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Crit Care Med. 1999 Sep;27(9):1929-33.

Effects of naloxone and morphine on acute hypoxic survival in mice.

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1
Department of Anesthesiology, Niigata University School of Medicine, Japan.

Abstract

OBJECTIVE:

To investigate a role of the opiate system during acute hypoxic hypoxia, the effects of naloxone and morphine on hypoxic survival rate were investigated in awake adult mice.

DESIGN:

Prospective, randomized, animal trial.

SETTING:

University research laboratory.

SUBJECTS:

Male dd-Y mice (n = 864 in experiment I, n = 144 in experiment II, n = 30 in experiment III).

INTERVENTIONS:

The animals were placed in an airtight plastic chamber into which a continuous flow of 8 L/min 5% oxygen-95% nitrogen was passed.

MEASUREMENTS AND MAIN RESULTS:

One and 5 mg/kg naloxone had no significant effect on the survival rate of mice subjected to acute hypoxic hypoxia, whereas 10 mg/kg naloxone decreased the survival rate. On the other hand, 2 and 5 mg/kg morphine was shown to have a protective action against acute hypoxic hypoxia. The protective effects of 5 mg/kg morphine against hypoxia was even antagonized by 5 mg/kg naloxone, which did not itself show any significant effect on the survival rate. The oxygen consumption in the morphine-treated (5 mg/kg) mice was significantly (p < .05) lower (87.0% +/- 4.6%; mean +/- SE) than that in the saline-treated animals.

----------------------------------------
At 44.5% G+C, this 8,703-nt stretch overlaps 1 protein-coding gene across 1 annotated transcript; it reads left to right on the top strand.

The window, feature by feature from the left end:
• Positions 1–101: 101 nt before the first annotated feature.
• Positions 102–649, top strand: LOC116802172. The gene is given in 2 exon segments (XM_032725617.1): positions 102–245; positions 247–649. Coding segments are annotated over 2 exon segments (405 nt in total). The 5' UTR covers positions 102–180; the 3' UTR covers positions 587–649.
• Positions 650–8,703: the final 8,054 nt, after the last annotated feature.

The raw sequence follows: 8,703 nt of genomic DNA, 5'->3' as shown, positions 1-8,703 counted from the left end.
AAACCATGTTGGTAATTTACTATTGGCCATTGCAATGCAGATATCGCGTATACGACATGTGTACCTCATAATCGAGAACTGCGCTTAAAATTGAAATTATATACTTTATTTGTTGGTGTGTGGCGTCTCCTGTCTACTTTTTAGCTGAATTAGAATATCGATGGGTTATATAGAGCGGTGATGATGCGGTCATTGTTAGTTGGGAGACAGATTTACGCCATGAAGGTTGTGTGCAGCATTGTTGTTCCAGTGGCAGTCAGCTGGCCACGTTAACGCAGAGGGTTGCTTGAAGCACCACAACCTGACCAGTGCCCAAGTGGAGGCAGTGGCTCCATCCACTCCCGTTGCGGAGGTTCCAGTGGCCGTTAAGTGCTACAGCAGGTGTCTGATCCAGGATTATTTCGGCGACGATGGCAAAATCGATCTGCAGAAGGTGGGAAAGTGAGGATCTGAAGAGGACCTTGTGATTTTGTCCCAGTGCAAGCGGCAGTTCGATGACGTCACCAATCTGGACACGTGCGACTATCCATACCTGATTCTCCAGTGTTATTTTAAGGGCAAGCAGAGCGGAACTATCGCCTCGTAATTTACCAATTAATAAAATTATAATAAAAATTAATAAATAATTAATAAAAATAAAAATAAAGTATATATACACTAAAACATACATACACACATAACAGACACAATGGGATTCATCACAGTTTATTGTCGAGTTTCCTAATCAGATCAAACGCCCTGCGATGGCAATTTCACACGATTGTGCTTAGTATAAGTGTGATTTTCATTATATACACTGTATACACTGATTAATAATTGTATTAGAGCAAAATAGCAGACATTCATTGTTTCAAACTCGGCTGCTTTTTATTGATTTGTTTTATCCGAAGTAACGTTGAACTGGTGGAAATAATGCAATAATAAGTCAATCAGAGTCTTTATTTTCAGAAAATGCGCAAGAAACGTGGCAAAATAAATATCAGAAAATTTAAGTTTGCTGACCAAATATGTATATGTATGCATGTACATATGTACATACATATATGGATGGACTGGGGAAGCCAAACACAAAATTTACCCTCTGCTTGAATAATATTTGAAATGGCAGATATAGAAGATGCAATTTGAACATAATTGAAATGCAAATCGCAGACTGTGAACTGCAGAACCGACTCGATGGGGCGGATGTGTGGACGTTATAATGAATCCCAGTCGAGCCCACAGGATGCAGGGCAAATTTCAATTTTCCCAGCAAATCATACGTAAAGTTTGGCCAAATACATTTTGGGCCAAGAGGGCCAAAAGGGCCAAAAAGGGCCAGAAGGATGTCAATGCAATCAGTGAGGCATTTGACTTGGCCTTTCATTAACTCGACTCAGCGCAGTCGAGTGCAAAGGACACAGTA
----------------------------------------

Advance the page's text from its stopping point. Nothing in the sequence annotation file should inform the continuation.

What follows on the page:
CONCLUSIONS:

The present study suggests that the endogenous opiate system does not play a significant role on the pathophysiology caused by acute hypoxic hypoxia and that the improved survival of the hypoxic animals by morphine is at least partly attributable to its depressant effect on oxygen consumption.

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PMID:
10507620
[Indexed for MEDLINE]

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